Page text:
This image to the right is an initial selection for a semi-transparency on the lucky arcane spirit shield. Notice how all of the image is some shade of this brownish-yellow. Also notice how the image was taken on a fairly solid brown surface. This gives each of the sections a decent distinction in their yellow-y-ness. The selection I got there was a little difficult to get, but it worked. It was rather tedious, but with a threshold of 2.5, I managed to nitpick the exact section I wanted.
On the other hand, check out this image:
All of the areas that need semi-transparency on the image are about the same color and it is unique in color to the rest of the image. A higher threshold can be used without too much risk (I used 30.0 here). I got all of what I wanted (and only that) with just a few clicks of the fuzzy tool.
There are certainly images where you simply cannot use the fuzzy select tool effectively. Images like File:Fairy Queen.png where the background behind the translucent parts is too dynamic or like File:Magic stone detail.png where the colors are too similar.
Not every image can be semi-trans'd lazily. When in doubt: use your lasso.
This image is too blurry!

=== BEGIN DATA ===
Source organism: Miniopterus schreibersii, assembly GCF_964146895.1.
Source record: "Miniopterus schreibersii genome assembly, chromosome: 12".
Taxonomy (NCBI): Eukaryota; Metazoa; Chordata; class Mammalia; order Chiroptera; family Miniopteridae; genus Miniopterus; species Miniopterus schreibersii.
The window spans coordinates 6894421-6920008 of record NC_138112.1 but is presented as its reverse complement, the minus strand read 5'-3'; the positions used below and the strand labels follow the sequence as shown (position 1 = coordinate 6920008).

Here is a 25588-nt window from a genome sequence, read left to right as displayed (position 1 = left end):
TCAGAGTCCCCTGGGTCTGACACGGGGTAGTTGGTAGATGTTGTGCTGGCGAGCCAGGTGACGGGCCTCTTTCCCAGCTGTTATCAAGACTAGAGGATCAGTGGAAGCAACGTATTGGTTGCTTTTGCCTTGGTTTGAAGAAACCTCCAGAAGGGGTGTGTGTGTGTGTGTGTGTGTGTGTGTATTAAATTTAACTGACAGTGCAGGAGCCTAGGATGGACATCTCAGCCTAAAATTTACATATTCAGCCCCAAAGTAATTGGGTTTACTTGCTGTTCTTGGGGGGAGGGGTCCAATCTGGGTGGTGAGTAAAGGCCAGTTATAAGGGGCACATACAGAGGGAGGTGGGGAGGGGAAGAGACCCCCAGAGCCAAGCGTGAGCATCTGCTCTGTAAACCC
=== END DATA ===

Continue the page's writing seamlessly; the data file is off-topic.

Clean up is very important. Regular transparencies will never require any additional editing to make the image presentable, but translucencies, on the other hand, almost always will. The same method that I explained earlier for how to clean up chat heads can be used here. Select your blur tool and have it on a small brush size (less than 10.0) and a low convolve rate (less than 10.0) at full opacity (100.0). The brush's shape doesn't totally matter, but it is best to use the circle brush at either 075 or 100 hardness. Run the brush along the edges of the semi-trans to blend colors on the edge and make the image not look like it was done in MS Paint. Always be careful. If an image is too blurred it detracts from its original integrity. Keep your images as clean and pristine as possible.